It looks as if the controversy over Thailand’s amnesty bill is nearing its end. Although it was approved overwhelmingly by the lower house of parliament last week, it has aroused furious opposition outside. The government of prime minister Yingluck Shinawatra has been furiously back-pedalling; it now seems likely that the bill will be either rejected or drastically amended by the Senate, and that the government will acquiesce.
In its current form, the bill would provide a sweeping amnesty for political offences stretching back to 2006. The most controversial beneficiary, however, would be the prime minister’s brother, exiled former leader Thaksin Shinawatra, who in 2008 was sentenced to two years jail for abuse of power (with a variety of other charges still pending).
Many countries have had to cope with the question of amnesty for political crimes. When authoritarian rule gives way to democracy, how much immunity should be given to the surviving authoritarians in the name of “reconciliation”? A strong stand against immunity might help to deter future crimes – but it might also encourage future criminals to fight tooth and nail to keep their power.
The Philippines, Chile, Argentina, East Timor, Cambodia, South Africa and many more have faced this dilemma. It’s never an easy choice; every outcome is a compromise between the worthy but incompatible goals of justice and reconciliation.
But those cases all involved new governments deciding how far to go in prosecuting their enemies. The uniqueness of Thaksin’s position is that the decision on amnesty is being made by his friends. For them it is not a matter of justice against a fallen foe, but of how far and how fast they can go in rehabilitating their own leader.
Earlier this year the government appeared set to approve a limited amnesty measure that would have freed most of the pro-Thaksin “red shirt” protesters who were arrested in the 2010 crackdown, while exempting both the red shirt leaders and the authorities who ordered the crackdown. But that would have been of no direct assistance to Thaksin.
Instead, Yingluck decided to go for broke with last week’s much more drastic proposal. Since her election in July 2011 she has won considerable respect for her moderate and conciliatory approach to governing. This miscalculation – and it was a bad one – seems out of character. If she is indeed taking instructions from her brother in Dubai, he has served her poorly this time.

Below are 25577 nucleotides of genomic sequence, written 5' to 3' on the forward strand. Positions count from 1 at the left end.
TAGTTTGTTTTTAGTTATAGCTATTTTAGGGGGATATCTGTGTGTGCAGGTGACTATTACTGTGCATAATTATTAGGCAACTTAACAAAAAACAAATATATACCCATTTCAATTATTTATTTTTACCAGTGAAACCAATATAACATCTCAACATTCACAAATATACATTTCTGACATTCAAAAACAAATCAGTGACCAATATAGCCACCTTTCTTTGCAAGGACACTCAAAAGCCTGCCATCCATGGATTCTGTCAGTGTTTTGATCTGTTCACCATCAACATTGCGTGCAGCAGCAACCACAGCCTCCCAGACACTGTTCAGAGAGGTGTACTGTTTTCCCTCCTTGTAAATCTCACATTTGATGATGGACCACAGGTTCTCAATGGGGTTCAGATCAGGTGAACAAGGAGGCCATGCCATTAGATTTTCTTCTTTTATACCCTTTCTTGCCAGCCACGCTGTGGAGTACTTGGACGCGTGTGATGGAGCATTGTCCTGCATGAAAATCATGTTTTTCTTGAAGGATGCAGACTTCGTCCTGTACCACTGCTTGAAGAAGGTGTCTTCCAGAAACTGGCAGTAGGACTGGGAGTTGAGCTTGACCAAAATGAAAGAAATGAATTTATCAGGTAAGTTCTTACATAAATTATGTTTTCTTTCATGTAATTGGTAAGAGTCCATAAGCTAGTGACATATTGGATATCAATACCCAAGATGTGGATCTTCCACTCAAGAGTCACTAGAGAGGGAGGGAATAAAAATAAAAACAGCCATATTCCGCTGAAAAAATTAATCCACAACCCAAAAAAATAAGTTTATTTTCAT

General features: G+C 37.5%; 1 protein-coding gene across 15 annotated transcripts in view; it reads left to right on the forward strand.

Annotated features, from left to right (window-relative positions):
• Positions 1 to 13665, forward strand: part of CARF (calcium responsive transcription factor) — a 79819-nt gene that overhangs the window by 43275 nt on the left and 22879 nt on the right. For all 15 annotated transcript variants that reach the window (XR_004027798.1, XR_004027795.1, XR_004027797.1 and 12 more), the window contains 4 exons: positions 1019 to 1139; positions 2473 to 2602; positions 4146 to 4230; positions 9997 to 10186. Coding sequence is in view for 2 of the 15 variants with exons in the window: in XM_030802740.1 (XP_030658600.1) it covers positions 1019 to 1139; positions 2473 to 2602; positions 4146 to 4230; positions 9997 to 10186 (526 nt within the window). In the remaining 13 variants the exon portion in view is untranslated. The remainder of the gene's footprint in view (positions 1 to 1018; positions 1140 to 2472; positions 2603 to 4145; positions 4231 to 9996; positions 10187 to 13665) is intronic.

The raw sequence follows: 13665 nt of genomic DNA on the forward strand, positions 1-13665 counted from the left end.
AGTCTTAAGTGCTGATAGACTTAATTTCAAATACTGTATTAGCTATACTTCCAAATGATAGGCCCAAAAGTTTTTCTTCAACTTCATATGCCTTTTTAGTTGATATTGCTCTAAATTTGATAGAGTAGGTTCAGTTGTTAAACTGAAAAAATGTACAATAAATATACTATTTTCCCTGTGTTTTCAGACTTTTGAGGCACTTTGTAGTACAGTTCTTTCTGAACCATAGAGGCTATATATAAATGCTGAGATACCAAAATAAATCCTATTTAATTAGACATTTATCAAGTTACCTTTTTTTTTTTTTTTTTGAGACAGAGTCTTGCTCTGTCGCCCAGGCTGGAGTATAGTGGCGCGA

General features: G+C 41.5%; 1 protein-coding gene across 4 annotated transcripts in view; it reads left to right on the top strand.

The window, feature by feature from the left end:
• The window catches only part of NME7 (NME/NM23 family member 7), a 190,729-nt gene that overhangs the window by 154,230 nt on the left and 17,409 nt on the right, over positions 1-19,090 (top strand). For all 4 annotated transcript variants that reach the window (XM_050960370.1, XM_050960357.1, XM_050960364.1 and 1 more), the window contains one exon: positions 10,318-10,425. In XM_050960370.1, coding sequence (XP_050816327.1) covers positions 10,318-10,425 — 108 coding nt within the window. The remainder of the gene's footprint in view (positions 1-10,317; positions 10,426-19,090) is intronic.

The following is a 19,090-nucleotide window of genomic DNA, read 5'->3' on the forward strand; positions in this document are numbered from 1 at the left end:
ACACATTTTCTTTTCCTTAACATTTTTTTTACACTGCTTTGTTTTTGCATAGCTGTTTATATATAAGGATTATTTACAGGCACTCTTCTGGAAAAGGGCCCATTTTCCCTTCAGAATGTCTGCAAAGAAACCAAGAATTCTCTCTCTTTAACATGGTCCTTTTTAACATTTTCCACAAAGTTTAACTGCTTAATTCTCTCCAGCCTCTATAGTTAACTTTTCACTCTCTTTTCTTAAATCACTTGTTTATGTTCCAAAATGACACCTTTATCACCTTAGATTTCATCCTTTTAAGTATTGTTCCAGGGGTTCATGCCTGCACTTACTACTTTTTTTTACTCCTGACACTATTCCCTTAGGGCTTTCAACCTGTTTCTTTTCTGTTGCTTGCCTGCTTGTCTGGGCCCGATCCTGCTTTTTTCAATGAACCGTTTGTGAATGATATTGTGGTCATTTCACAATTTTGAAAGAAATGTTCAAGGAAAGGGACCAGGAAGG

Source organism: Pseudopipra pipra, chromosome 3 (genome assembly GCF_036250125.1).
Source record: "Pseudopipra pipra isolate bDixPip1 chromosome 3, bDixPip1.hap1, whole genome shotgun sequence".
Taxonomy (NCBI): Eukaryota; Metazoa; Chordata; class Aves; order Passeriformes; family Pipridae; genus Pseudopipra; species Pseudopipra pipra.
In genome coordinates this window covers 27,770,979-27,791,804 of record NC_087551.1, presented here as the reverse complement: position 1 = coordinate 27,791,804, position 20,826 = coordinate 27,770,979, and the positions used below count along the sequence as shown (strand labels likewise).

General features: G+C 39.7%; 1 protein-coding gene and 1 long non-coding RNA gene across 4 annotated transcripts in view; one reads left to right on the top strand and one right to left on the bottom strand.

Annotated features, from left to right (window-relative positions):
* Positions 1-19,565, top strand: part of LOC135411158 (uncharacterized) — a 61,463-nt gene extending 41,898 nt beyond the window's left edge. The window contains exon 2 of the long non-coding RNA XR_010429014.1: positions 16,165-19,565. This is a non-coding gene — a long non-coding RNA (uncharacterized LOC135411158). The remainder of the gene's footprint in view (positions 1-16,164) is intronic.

When you’ve gone out on a limb like that, the best option is usually to climb back down as quickly as you can. That’s embarrassing, but the alternatives are worse, sometimes much worse. The longer this controversy goes on, the more it will unite the opposition against her – even though opposition leader Abhisit Vejjajiva would be another key beneficiary of the amnesty. (He is facing murder charges for the decision to fire on protesters in 2010.)
The protests against the amnesty have reminded many people of the anti-Thaksin “yellow shirt” protests of 2006, which ultimately led to a military coup. This time, however, there it’s hard to see things reaching a point that might provoke that sort of intervention. Nobody wants to repeat the bloodshed of three years ago, and both sides seem committed to a peaceful resolution.
Indeed, Yingluck’s opponents have been given a ready-made issue on which to rally public opinion in their favor. Even if the amnesty bill is dropped, the memory of it will still be alive at the next election. The challenge for the opposition is to get the issue to play as well with the rural masses, Thaksin’s traditional power base, as it obviously does with the demonstrators in Bangkok.
The other difference from 2006 is that King Bhumibol is seven years older (he turns 86 next month). He is less likely to take an active role, and his supporters are that much more focused on the problem of the succession, a problem that is all the more acute because it can’t be openly discussed.
But it’s looking increasingly likely that Thaksin will be still in exile when the crisis finally comes.